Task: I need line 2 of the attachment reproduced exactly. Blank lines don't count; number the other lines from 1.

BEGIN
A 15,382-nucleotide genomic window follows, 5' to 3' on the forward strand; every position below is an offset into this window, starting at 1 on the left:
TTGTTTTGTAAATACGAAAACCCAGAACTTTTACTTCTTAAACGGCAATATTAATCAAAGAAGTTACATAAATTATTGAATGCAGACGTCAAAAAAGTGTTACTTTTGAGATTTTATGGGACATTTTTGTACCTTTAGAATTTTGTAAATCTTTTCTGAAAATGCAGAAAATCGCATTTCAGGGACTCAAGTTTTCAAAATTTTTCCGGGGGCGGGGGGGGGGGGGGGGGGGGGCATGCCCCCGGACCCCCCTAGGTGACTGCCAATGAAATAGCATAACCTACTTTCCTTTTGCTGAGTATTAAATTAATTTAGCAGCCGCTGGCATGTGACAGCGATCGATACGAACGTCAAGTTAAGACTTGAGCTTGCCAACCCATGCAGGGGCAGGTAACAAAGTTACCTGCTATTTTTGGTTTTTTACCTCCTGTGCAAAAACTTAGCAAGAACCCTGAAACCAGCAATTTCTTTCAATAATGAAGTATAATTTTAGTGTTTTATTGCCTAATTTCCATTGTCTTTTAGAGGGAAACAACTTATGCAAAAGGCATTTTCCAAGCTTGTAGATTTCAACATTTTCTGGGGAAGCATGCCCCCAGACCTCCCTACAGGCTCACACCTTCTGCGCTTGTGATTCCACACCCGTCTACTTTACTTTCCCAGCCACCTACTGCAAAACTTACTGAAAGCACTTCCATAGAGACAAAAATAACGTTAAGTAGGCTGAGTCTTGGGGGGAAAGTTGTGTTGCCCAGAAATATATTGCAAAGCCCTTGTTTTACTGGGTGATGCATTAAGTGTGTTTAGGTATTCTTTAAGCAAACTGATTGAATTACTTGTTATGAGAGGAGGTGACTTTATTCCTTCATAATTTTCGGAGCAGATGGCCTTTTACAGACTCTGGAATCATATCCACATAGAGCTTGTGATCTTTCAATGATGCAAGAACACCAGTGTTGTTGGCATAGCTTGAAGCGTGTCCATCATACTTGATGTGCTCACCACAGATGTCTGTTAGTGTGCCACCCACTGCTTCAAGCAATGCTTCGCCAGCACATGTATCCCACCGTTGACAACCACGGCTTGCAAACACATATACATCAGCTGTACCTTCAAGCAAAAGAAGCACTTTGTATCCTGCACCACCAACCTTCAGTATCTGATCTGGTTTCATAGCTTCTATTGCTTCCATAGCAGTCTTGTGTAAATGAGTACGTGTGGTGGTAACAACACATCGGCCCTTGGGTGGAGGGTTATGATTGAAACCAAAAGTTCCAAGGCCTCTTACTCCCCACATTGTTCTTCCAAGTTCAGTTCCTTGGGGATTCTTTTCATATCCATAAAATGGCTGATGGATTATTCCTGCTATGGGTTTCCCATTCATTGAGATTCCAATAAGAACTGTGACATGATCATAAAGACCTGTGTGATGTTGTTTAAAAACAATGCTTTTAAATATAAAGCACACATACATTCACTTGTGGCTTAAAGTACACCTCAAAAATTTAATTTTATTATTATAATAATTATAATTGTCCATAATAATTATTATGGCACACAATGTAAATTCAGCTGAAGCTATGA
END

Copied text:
TTGTTTTGTAAATACGAAAACCCAGAACTTTTACTTCTTAAACGGCAATATTAATCAAAGAAGTTACATAAATTATTGAATGCAGACGTCAAAAAAGTGTTACTTTTGAGATTTTATGGGACATTTTTGTACCTTTAGAATTTTGTAAATCTTTTCTGAAAATGCAGAAAATCGCATTTCAGGGACTCAAGTTTTCAAAATTTTTCCGGGGGCGGGGGGGGGGGGGGGGGGGGGCATGCCCCCGGACCCCCCTAGGTGACTGCCAATGAAATAGCATAACCTACTTTCCTTTTGCTGAGTATTAAATTAATTTAGCAGCCGCTGGCATGTGACAGCGATCGATACGAACGTCAAGTTAAGACTTGAGCTTGCCAACCCATGCAGGGGCAGGTAACAAAGTTACCTGCTATTTTTGGTTTTTTACCTCCTGTGCAAAAACTTAGCAAGAACCCTGAAACCAGCAATTTCTTTCAATAATGAAGTATAATTTTAGTGTTTTATTGCCTAATTTCCATTGTCTTTTAGAGGGAAACAACTTATGCAAAAGGCATTTTCCAAGCTTGTAGATTTCAACATTTTCTGGGGAAGCATGCCCCCAGACCTCCCTACAGGCTCACACCTTCTGCGCTTGTGATTCCACACCCGTCTACTTTACTTTCCCAGCCACCTACTGCAAAACTTACTGAAAGCACTTCCATAGAGACAAAAATAACGTTAAGTAGGCTGAGTCTTGGGGGGAAAGTTGTGTTGCCCAGAAATATATTGCAAAGCCCTTGTTTTACTGGGTGATGCATTAAGTGTGTTTAGGTATTCTTTAAGCAAACTGATTGAATTACTTGTTATGAGAGGAGGTGACTTTATTCCTTCATAATTTTCGGAGCAGATGGCCTTTTACAGACTCTGGAATCATATCCACATAGAGCTTGTGATCTTTCAATGATGCAAGAACACCAGTGTTGTTGGCATAGCTTGAAGCGTGTCCATCATACTTGATGTGCTCACCACAGATGTCTGTTAGTGTGCCACCCACTGCTTCAAGCAATGCTTCGCCAGCACATGTATCCCACCGTTGACAACCACGGCTTGCAAACACATATACATCAGCTGTACCTTCAAGCAAAAGAAGCACTTTGTATCCTGCACCACCAACCTTCAGTATCTGATCTGGTTTCATAGCTTCTATTGCTTCCATAGCAGTCTTGTGTAAATGAGTACGTGTGGTGGTAACAACACATCGGCCCTTGGGTGGAGGGTTATGATTGAAACCAAAAGTTCCAAGGCCTCTTACTCCCCACATTGTTCTTCCAAGTTCAGTTCCTTGGGGATTCTTTTCATATCCATAAAATGGCTGATGGATTATTCCTGCTATGGGTTTCCCATTCATTGAGATTCCAATAAGAACTGTGACATGATCATAAAGACCTGTGTGATGTTGTTTAAAAACAATGCTTTTAAATATAAAGCACACATACATTCACTTGTGGCTTAAAGTACACCTCAAAAATTTAATTTTATTATTATAATAATTATAATTGTCCATAATAATTATTATGGCACACAATGTAAATTCAGCTGAAGCTATGA